The U.S. military is considering docking warships in Australia on a regular basis

The U.S. Navy launches a drone from an aircraft carrier in the Atlantic Ocean. Photo: Getty Images

The United States is considering enhancing maritime military cooperation with Australia by regularly docking warships Down Under on a rotational basis.

The U.S. Navy’s chief of operations Admiral Jonathan Greenert said a study was being conducted to expand naval cooperation in and around Australia.

“We’re doing a study… to see what might be feasible for naval cooperation in and around Australia, which might include basing ships,” Greenert said in a lecture on security at the Australian National University in Canberra.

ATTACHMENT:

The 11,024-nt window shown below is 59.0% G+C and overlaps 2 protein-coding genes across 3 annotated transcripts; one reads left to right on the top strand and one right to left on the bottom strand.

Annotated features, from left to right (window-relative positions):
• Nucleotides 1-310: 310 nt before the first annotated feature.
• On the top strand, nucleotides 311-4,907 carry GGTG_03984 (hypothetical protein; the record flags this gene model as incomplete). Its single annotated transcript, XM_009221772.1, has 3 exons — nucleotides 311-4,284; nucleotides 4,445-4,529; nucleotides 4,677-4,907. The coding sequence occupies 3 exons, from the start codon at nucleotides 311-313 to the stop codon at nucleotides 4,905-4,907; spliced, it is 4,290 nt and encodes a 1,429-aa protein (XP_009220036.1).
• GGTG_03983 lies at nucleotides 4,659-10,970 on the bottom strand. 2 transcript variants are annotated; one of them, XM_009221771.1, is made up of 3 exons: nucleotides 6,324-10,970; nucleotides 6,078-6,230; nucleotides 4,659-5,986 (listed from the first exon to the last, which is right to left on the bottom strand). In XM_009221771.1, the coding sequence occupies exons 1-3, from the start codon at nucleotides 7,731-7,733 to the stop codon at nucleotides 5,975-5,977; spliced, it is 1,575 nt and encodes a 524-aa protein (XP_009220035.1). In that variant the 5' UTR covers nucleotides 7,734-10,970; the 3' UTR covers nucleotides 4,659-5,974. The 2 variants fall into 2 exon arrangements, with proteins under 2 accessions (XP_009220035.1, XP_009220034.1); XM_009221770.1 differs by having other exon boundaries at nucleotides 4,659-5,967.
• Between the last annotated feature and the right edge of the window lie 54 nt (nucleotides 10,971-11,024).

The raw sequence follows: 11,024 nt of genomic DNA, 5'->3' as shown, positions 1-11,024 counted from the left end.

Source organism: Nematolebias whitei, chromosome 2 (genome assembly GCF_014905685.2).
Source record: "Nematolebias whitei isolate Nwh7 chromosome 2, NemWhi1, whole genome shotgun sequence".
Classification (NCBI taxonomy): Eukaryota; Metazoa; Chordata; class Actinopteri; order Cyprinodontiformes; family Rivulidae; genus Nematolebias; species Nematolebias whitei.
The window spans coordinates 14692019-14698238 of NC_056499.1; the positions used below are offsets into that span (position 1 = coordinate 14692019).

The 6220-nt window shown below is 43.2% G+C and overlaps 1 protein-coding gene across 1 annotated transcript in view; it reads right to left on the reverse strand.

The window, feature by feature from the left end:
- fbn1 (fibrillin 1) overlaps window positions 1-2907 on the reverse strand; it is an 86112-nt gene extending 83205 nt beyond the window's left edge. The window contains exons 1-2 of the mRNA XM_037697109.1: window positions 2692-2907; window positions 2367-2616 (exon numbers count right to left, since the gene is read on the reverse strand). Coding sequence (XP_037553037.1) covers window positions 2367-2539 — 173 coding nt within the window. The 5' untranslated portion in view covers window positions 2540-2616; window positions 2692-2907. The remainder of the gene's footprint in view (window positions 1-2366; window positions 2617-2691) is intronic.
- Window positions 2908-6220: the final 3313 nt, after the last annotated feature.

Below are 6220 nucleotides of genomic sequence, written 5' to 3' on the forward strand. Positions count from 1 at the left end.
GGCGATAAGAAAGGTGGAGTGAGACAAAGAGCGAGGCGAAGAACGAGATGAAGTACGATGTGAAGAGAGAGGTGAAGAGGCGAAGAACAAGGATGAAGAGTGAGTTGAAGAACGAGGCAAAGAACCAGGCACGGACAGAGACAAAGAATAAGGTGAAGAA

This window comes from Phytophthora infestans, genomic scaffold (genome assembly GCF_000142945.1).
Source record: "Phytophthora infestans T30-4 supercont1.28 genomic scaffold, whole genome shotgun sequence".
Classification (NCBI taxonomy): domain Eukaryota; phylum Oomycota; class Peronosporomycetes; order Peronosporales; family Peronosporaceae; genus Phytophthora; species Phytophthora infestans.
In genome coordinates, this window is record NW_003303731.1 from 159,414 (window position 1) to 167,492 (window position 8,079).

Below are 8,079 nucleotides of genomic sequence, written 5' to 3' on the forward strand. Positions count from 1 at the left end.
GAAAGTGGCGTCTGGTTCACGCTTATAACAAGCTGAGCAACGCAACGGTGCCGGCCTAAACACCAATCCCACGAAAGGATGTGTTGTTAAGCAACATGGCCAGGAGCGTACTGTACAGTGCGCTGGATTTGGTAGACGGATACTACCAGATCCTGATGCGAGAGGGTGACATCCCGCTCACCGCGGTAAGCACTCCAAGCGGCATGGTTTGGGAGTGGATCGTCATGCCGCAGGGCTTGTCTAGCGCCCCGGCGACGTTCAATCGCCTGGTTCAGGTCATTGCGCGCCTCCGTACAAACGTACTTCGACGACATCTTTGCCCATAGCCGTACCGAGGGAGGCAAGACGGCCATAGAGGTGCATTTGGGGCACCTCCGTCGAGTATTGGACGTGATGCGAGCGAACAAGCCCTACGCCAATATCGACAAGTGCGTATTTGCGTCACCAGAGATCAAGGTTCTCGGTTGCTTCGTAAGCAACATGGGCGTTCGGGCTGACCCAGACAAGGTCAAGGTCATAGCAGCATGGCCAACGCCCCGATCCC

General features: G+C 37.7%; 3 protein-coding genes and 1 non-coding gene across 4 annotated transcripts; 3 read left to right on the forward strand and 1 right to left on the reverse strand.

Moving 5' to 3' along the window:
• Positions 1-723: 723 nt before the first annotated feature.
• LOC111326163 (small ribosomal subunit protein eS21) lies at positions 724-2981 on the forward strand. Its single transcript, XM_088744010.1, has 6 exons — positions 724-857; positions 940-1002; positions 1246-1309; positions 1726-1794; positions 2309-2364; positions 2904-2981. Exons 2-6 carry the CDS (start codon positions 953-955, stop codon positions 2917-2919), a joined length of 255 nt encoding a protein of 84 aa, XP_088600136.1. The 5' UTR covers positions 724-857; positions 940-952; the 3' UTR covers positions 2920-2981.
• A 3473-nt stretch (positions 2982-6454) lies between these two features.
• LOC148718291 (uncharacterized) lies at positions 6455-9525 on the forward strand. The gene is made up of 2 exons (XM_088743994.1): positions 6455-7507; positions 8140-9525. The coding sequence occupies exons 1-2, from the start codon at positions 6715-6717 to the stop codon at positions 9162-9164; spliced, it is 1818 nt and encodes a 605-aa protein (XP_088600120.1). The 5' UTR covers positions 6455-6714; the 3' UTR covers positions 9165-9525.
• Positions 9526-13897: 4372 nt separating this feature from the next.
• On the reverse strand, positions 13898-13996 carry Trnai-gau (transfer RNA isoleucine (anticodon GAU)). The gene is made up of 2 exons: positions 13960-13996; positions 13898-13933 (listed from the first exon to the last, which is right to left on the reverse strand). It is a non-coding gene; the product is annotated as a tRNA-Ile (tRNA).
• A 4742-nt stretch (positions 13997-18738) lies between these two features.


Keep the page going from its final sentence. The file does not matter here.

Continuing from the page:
“Right now it’s at the stage of ‘what’s the art of the possible’, what kind of infrastructure exists, what might it take to do that, what kind of support measures, and how would that fit into the two nations’ strategic desires into the future.

“It’s in the early stages. But we are considering it.”

The Wall Street Journal reports the U.S. Navy has also begun to include Australia and Japan as non-regular participants in annual maritime exercises with India.

U.S. military forces already utilise Australian military facilities, including Marines stationed at a base just outside Darwin, for training purposes.

They have also considered placing ships at a naval port in WA near Perth.

Photo: Getty Images